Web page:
• For a contract assigned a NAICS code for supplies or products (other than a procurement from a nonmanufacturer), the small business concern must not pay more than 50% of the amount paid by the Government for contract performance, excluding the cost of materials, to non-similarly situated subcontractors;
  • For a contract assigned a general construction NAICS code, the small business concern must not pay more than 85% of the of the amount paid by the Government for contract performance, excluding the cost of materials, to non-similarly situated subcontractors; and
  • For a contract assigned a special trade contracting NAICS code, the small business concern must not pay more than 75% of the amount paid by the Government for contract performance, excluding the cost of materials, to non-similarly situated subcontractors.


Continue Reading FAR Conformed to the “New” Limitations on Subcontracting Methodology at 13 C.F.R. § 125.6

On July 29, 2021, the Small Business Administration announced in an FAQ that it is discontinuing any reliance on the Loan Necessity Questionnaires, which the SBA had required of each borrower, that together with its affiliates, received Paycheck Protection Program loans with a principal amount of $2 million or greater. As we’ve previously discussed,

On June 3, 2021, the district court judge in U.S. ex rel. Conyers v. Halliburton Co. et al., reversed on reconsideration a prior ruling that a kickback presumptively inflates a contract price under the False Claims Act (FCA). The court previously held that the government was entitled to a rebuttable presumption that kickbacks received by a former employee of the prime contractor, Kellogg Brown & Root (KBR), inflated the contract price under the False Claims Act. The judge revised that ruling, citing to a factual dispute over whether the kickback actually inflated the amount the government paid to reimburse KBR for its subcontract costs. The dispute centered on the falsity element of the FCA and whether KBR submitted, or caused to be submitted, a false claim for payment to the government. The revised decision is consistent with other FCA case law holding that falsity cannot be predicated on a presumption, and that the government must prove that kickbacks actually inflated the contract price.
Continue Reading District Court Reverses Course on Whether Kickbacks Presumptively Inflated Government Costs Under the False Claims Act

In this bullet point Olivia Lynch, Amy O’Sullivan, Michael Samuels, and Zachary Schroeder discuss a proposed Department of Defense rule requiring contracting officers to consider an offeror’s past performance as a first-tier subcontractor or individual partner of a joint venture under construction and/or architect-engineer services contracts.

In this bullet point, Olivia Lynch, Amy O’Sullivan, Michael Samuels, and Zachary Schroeder address the SBA Office of Hearings and Appeals’ (OHA) recent decision in DSC-EMI Maintenance Solutions, LLC, SBA No. SIZ-6096. In the decision, OHA affirmed a size determination holding that a joint venture formed pursuant to SBA’s Mentor-Protégé Program was other-than-small because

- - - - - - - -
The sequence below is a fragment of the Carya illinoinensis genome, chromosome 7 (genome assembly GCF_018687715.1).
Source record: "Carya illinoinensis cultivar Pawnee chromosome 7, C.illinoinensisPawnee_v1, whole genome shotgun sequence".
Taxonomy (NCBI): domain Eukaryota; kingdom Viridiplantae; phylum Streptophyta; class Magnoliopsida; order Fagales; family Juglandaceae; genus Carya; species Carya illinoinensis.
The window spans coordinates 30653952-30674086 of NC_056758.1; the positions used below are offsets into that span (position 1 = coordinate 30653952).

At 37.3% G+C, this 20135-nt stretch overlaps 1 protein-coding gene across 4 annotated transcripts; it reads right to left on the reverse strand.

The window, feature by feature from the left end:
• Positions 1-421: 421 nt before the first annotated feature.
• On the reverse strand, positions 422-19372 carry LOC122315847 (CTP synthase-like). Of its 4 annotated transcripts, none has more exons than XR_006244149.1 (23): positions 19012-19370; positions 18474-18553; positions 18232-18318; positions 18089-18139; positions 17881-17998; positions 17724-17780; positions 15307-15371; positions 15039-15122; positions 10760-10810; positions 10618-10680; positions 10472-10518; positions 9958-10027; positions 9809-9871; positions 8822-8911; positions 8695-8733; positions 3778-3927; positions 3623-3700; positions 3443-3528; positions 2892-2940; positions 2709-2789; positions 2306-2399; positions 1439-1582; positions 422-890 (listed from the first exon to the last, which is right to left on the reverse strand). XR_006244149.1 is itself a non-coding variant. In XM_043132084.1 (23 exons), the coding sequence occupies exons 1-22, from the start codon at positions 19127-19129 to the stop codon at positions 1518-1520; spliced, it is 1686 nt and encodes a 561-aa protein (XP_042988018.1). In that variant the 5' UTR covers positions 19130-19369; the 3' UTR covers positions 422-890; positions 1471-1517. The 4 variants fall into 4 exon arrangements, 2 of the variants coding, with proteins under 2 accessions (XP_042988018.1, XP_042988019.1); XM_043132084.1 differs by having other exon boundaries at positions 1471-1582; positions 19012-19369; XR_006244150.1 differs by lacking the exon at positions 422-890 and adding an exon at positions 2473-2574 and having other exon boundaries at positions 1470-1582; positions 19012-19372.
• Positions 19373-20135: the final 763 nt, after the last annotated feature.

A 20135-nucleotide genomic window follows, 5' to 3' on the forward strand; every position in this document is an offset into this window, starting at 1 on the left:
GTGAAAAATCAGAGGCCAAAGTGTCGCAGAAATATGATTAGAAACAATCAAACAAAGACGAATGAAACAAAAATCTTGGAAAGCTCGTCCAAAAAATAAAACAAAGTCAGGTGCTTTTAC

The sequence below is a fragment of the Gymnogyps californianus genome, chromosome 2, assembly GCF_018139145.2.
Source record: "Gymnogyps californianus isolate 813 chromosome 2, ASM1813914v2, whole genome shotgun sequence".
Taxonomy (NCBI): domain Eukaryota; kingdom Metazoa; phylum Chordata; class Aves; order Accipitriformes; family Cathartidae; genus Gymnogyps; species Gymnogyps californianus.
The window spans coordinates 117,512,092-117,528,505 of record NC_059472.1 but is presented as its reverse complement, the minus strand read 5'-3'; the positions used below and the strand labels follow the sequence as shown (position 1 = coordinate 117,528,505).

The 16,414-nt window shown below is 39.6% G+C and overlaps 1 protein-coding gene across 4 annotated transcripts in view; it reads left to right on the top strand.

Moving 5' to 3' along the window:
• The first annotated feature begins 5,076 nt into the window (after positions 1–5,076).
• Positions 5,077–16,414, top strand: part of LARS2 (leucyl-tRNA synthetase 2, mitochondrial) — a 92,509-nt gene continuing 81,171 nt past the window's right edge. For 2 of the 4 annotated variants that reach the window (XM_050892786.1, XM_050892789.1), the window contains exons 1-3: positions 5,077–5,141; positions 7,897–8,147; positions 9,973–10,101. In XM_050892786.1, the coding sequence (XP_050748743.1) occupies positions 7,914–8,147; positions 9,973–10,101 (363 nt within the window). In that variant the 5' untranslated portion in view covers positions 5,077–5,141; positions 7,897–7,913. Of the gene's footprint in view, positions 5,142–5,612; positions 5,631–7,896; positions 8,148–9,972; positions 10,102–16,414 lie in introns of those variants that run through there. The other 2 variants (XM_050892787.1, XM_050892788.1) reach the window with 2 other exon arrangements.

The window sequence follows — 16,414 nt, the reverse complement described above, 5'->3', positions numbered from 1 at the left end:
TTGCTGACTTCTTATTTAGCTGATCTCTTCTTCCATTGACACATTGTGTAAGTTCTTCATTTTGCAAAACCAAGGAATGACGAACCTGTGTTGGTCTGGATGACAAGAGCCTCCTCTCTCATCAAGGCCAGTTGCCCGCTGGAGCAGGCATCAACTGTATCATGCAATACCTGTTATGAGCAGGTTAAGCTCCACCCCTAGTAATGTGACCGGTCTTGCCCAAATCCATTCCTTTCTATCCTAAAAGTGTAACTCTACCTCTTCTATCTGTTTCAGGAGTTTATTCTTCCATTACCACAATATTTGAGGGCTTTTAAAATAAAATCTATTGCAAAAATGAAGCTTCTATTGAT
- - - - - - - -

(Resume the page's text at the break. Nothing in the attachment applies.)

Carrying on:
The Government Accountability Office sustained a protest (Innovate Now, LLC, B-419546, April 26, 2021) against an Air Force solicitation that required the protégé member of any mentor-protégé joint venture offeror to meet the same experience requirements as all other offerors.  Specifically, the RFP required that a joint venture offeror must provide a minimum

On April 21, 2021, the Department of Justice (DOJ) inked its second civil settlement resolving allegations of fraud involving loans issued pursuant to the Paycheck Protection Program (PPP). Sandeep S. Walia, M.D., a Professional Medical Corporation (Walia PMC), and its owner, Dr. Walia, agreed to pay $70,000 in damages and penalties to resolve alleged violations of the False Claims Act (FCA) tied to allegations that Dr. Walia falsely certified in a second PPP loan application that his medical practice had not previously received a PPP loan after it had already received one from a different lender.  Walia PMC also agreed to repay the second PPP loan for $430,000.  This latest settlement is a continued reflection of the heightened scrutiny of the PPP, and suggests that the FCA may quickly become a favored enforcement tool by the government in its continued pursuit of PPP-related fraud.
Continue Reading Avoiding Loan Forgiveness Is No Shield from False Claims Act Liability in Latest Paycheck Protection Program Fraud Settlement

The Government Accountability Office (GAO) has added emergency loans for small businesses to its list of government programs vulnerable to fraud, waste, abuse, and mismanagement. On March 2, 2021, GAO released its latest High Risk List identifying troubled federal government programs in need of significant improvement. The GAO concluded that the Small Business Administration (SBA) must demonstrate more robust integrity controls and better management practices over the PPP and EIDL programs. GAO’s findings put pressure on the SBA to ensure quicker adoption of GAO’s recommendations for improvements and keeps public focus on the need for SBA audits and investigations of Paycheck Protection Program (PPP) and Economic Injury Disaster Loan (EIDL) program participants.
Continue Reading GAO’s High Risk List Puts Spotlight on Emergency Loans For Small Businesses, Reinforcing Audit and Investigation Risk for PPP and EIDL Program Participants